President Nelson Sends Message of Comfort to Pope Francis after Notre Dame Fire

Contributed By Danielle Christensen, Church News staff writer

  • 18 April 2019

A side view of Notre Dame Cathedral in April 2017. Photo by Scott Taylor, Church News.

On Monday, April 15, President Russell M. Nelson offered words of comfort to Pope Francis after the devastating Notre Dame Cathedral fire.

According to Newsroom, President Nelson expressed in a letter his “profound sadness at the damage done to this sacred structure that has stood for more than 800 years.” He also told the Bishop of Rome that his thoughts “immediately” went to him and friends of the Catholic faith, and that he prays “Notre Dame will rise again in newness of life,” Newsroom reported.

On April 18, President Nelson’s Twitter account posted about the Church leader’s letter of sympathy addressed to the pope: “Upon learning of the fire at Notre Dame Cathedral, I wrote @Pontifex Pope Francis to express that Latter-day Saints are remembering our Catholic brothers and sisters. We pray that Notre Dame will rise again in newness of life.”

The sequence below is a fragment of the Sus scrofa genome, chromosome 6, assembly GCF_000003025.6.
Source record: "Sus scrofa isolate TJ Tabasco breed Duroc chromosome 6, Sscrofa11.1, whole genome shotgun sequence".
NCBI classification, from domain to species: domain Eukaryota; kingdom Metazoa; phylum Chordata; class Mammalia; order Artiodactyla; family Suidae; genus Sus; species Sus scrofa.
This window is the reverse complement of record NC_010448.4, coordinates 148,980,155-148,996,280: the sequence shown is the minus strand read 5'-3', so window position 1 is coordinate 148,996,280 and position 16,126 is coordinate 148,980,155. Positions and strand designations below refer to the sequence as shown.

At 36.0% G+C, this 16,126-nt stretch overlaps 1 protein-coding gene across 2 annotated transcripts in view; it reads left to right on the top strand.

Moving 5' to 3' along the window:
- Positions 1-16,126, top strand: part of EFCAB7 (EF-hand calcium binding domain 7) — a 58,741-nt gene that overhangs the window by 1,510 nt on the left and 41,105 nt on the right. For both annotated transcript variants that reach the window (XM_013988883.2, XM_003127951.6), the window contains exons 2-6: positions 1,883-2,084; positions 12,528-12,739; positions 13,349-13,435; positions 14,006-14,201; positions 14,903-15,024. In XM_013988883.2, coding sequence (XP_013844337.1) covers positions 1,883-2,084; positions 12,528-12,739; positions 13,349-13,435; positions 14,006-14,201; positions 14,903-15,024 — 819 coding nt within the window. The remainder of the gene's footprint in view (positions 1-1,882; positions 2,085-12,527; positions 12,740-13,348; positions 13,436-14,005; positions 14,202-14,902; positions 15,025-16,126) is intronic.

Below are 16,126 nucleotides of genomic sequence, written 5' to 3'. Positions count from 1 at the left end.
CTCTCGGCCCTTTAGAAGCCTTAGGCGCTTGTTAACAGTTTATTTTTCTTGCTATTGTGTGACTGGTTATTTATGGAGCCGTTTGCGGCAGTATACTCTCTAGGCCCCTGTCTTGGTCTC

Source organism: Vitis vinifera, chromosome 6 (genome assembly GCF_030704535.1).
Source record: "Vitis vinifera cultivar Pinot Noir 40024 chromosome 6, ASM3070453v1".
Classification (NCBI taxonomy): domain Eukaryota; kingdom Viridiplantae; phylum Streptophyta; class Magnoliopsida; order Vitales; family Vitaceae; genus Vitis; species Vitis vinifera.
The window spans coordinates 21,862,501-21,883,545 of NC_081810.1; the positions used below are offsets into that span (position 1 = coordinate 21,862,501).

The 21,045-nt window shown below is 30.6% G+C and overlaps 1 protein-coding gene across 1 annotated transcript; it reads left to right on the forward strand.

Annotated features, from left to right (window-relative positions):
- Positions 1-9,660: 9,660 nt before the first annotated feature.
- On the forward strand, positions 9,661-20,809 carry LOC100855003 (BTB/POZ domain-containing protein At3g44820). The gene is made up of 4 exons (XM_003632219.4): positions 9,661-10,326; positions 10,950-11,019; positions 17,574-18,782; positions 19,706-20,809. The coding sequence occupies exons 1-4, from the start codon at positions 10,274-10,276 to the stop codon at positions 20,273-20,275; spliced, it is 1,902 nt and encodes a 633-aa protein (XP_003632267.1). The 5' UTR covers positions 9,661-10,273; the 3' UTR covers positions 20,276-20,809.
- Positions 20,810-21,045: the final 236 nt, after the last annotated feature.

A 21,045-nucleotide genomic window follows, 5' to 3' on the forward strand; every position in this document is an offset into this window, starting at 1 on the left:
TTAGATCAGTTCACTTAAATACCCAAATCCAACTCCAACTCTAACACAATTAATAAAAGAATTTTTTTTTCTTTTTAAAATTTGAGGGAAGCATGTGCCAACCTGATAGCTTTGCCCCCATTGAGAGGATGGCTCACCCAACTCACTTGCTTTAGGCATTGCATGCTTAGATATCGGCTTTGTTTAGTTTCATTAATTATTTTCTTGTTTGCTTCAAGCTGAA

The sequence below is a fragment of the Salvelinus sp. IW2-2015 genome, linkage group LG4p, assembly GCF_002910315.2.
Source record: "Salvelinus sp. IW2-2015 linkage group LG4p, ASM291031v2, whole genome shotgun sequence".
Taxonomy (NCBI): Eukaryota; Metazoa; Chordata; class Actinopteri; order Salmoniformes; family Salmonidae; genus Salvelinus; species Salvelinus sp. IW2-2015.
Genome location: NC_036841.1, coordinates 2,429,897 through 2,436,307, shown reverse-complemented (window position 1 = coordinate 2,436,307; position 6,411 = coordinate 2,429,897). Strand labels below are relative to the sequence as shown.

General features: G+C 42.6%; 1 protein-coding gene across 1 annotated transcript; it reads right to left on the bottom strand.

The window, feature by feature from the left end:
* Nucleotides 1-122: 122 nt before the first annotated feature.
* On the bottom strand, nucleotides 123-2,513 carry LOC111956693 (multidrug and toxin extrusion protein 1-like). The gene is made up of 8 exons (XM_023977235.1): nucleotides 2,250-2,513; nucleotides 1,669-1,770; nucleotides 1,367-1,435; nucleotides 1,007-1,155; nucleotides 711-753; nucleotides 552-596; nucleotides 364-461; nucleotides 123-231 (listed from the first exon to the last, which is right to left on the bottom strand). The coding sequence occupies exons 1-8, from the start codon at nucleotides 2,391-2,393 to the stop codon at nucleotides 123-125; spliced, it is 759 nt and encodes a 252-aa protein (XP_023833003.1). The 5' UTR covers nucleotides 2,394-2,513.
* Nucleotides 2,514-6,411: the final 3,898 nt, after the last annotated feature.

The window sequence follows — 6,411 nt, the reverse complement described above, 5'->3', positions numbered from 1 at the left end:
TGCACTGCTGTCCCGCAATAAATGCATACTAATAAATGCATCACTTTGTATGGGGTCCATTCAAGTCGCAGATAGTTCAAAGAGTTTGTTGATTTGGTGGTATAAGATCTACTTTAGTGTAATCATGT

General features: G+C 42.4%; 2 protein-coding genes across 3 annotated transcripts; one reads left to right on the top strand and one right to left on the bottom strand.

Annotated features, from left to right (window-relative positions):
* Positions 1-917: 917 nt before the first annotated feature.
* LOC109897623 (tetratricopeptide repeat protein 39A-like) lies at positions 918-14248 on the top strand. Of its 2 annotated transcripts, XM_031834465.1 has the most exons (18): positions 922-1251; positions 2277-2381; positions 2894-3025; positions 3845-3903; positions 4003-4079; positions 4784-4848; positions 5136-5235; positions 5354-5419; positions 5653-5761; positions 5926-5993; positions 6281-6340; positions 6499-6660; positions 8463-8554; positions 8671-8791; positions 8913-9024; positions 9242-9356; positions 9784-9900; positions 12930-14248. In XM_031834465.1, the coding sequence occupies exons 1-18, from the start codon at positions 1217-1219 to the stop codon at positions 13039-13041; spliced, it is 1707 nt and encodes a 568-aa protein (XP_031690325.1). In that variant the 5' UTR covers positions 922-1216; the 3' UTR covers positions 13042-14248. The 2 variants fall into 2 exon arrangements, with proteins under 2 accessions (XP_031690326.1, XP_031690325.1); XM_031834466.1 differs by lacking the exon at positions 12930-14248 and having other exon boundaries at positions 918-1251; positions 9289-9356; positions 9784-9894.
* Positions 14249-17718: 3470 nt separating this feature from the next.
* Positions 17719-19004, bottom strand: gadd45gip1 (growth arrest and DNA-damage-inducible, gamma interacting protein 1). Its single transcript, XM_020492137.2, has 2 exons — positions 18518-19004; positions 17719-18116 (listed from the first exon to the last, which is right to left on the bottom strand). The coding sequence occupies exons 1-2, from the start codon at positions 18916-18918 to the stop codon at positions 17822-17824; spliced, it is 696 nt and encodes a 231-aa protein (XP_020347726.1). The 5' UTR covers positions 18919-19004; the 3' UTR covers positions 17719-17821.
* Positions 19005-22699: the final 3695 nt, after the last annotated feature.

Prior to dedicating the Rome Italy Temple, President Nelson and President M. Russell Ballard, Acting President of the Quorum of the Twelve Apostles, met with Pope Francis on March 9. It was the first time a Latter-day Saint leader has had a formal audience with the head of the Roman Catholic Church.

Other Church leaders including the Church’s Europe Area Presidency—Elder Paul V. Johnson, Elder Gary B. Sabin, and Elder Massimo De Feo—also expressed their sympathies to Michel Aupetit, archbishop of Paris. According to Newsroom, they stated their desire to the French people and the Christian world that Notre Dame will be restored as a symbol of faith.

President Ballard and Elder Ronald A. Rasband of the Quorum of the Twelve Apostles, also expressed their deep sadness regarding the Notre Dame fire to Bishop Solis.

Read the full article on Newsroom.

A view of the rose window in the west facade of Notre Dame Cathedral on May 18, 2017. Photo by Valerie Johnson, Church News.